If you think you or a loved one might be depressed, it’s very important to work with a mental health professional for diagnosis and treatment. Depression is an extremely common condition and there are many people who can help you with treatment options that you can benefit from. However, there are also some tips that you can implement from your home to help you feel better. To improve your mental and emotional health, try some of the following ideas.

Get into a routine

People suffering from depression tend to function better when they have a consistent routine, so nothing is out of the blue. We all function better when we have a routine. Try to stick with a routine that is consistent and reachable.

Depression tends to be progressive and over time it starts chipping away at normal routines. People who are depressed often find that daily structured routines can seem less important. When you follow a routine, your circadian rhythms stay more consistent and you’ll see that your bowel movements begin to match up to your eating time and your sleep time and everything will feel more regular. So start small, focus on sticking to one or two steps of your routine, and then get bigger. Set small daily goals that are achievable and work your way up from there.

Eating a healthy, well-balanced anti-inflammatory diet

This is going to make a huge impact on your mood, and energy levels, and you’ll feel better, move better and think better, reducing the risk of depression. Start following an anti-inflammatory diet that’s rich in organic, natural anti-inflammation healing food, including foods rich in omega-3 fatty acids; one of the most important components of your diet in order to prevent or treat mood disorders.

Omega-3s are essential in order for your brain to function optimally and properly. The best sources for omega-3s are wild-caught fish like salmon, walnuts, chia seeds, flax seeds, avocados, organic fruits, dark leafy greens, Swiss chard, and pineapples.

Consume foods and vegetables that are rich in folate, which is a B vitamin that helps improve the brain’s metabolic process. In fact folate deficiency can lead to symptoms that contribute to depression. The best natural food sources of folate are spinach, asparagus, avocados, beets, and broccoli. Make sure that you’re getting plenty of your folates if you can.

Organic fruits and vegetables are also rich in antioxidants, which are essential to combat chronic inflammation. This is a key contributor to symptoms associated with depression. Add blueberries, raspberries, avocados, strawberries, and kale to your diet. Don’t forget your antioxidant herbs and spices like cinnamon, ginger, thyme, and oregano. Remember, you can also supplement this every day with Smarter Curcumin to lower your daily inflammatory load.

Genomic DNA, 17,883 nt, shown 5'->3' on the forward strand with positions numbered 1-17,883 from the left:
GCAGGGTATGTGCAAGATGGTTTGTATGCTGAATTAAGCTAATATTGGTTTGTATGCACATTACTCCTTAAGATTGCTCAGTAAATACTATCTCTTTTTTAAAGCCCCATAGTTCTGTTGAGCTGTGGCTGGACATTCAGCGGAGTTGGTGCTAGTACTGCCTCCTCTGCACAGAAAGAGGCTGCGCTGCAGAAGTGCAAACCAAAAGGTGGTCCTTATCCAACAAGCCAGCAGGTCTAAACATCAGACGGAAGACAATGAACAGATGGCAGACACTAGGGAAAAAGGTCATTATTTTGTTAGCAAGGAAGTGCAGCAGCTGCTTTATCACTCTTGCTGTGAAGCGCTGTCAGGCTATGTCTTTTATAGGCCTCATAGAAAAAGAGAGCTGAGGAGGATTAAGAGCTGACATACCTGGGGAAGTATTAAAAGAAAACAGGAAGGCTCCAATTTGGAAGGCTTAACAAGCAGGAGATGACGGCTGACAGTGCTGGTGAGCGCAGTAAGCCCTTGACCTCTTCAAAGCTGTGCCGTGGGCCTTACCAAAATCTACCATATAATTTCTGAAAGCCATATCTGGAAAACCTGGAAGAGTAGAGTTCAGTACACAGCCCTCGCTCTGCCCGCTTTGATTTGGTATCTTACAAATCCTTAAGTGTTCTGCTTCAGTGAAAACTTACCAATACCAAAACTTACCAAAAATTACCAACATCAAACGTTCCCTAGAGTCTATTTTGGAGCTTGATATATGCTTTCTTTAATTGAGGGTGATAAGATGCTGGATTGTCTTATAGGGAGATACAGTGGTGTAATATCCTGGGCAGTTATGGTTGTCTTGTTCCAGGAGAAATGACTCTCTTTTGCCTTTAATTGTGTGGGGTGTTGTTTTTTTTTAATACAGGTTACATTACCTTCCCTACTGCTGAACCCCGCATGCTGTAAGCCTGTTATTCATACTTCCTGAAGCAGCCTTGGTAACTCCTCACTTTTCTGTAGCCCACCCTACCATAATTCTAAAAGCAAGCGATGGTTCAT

Healthy fats—especially olive oil, nuts and seeds such as chia, flax seeds, hemp seeds and avocados—not only provide important vitamins and minerals that boost your energy levels and your moods, they’re also very effective in preventing the damaging effects of free radicals that are often associated with depression. On the other hand, there are several types of processed, hydrogenated fats, trans fats and oils, that you need to avoid. Avoid the foods that are sold at fairs and carnivals, and don’t buy anything that has been fried. It’s not good. Research shows that there is a very strong correlation between consuming trans fats and increased risk of depression. These are foods made with unhealthy oil, like most fast foods.

Include plenty of probiotics

Research shows that eating or supplementing with probiotics can improve mental outlook and reduce the symptoms of depression. It’s one of the best ways to do it. There is a very powerful gut and brain connection. This means that the health of our gut or our digestive system has a profound effect on the health of our brain. There are direct lines of communication, wiring, and neurons that go from the gut to the brain, and probiotics actually change our brain chemistry and improve the cognitive function that can reduce depressive symptoms. Kimchi, Kombucha, and fermented vegetables are all fantastic sources of probiotics. You can also supplement with Smarter Gut Health, which includes the top three powerful soil-based probiotic strains that can quickly restore your gut to a healthy balance.

Exercise

Physical activity is essential for your health—not only for your physical health, but your emotional and mental health. A 2019 study published in the Journal of American Medicine, demonstrated that higher levels of physical activity were linked to reduced odds for major depression, suggesting that regular exercise can be a powerful, preventative strategy for protecting mental health.

Exercise doesn’t just protect against depression, it also reduces symptoms of depression when you’re suffering from it. You don’t have to go all in with a full workout every day... start by just walking outside; just one foot after the other. Do some resistance band training if you don’t want to leave your house. The important thing is that you start moving your body. You can also do gentle yoga poses, or stretching. A simple forward fold can be relaxing and stress relieving. Simply start by standing up, then fold forward, with your knees bent, and let your head hang, letting gravity help with the stretch. Relax, and just breathe.

Physical activity releases endorphins, gives you a boost in energy, improves your mood, and reduces symptoms associated with depression. You should do some form of physical activity every single day. If you are just starting out, exercise about five days a week for at least 20 minutes each time.

Spend time in the great outdoors

Research shows that improving your vitamin D levels, and exposing yourself to natural light can help reduce the symptoms of depression. Aim to spend 10 to 20 minutse outside every single day and remember to supplement with Smarter Vitamin D, which is a high quality plant-based vitamin supplement that provides 5000 IUs of vitamin D combined with vitamin K2.

Wrap Up

Being sad, being down, or feeling blue is a part of our everyday life. These feelings tend to come and go. Depression on the other hand is not a normal emotion. It is actually a diagnosable medical condition that you need to consult your medical professional or doctor with.

Nevertheless, there are lifestyle changes that you can make that can have a profound impact on your mood. These include keeping a consistent routine, setting goals both long-term and short-term, following the anti-inflammatory diet, avoiding processed foods and refined sugars, and eating more healthy fats and probiotics. Increase your intake of omega-3 fatty acids, vitamin D, and vitamin B. Exercise on a regular basis, at least three to five times per week, and don’t forget to get outside for more sun and enjoy nature.

Being depressed can feel helpless and hopeless. But you’re not either of those and you’re not alone. We all struggle and we’re all human. In addition to therapy, support, and sometimes medication, these natural tips for dealing with depression can really help.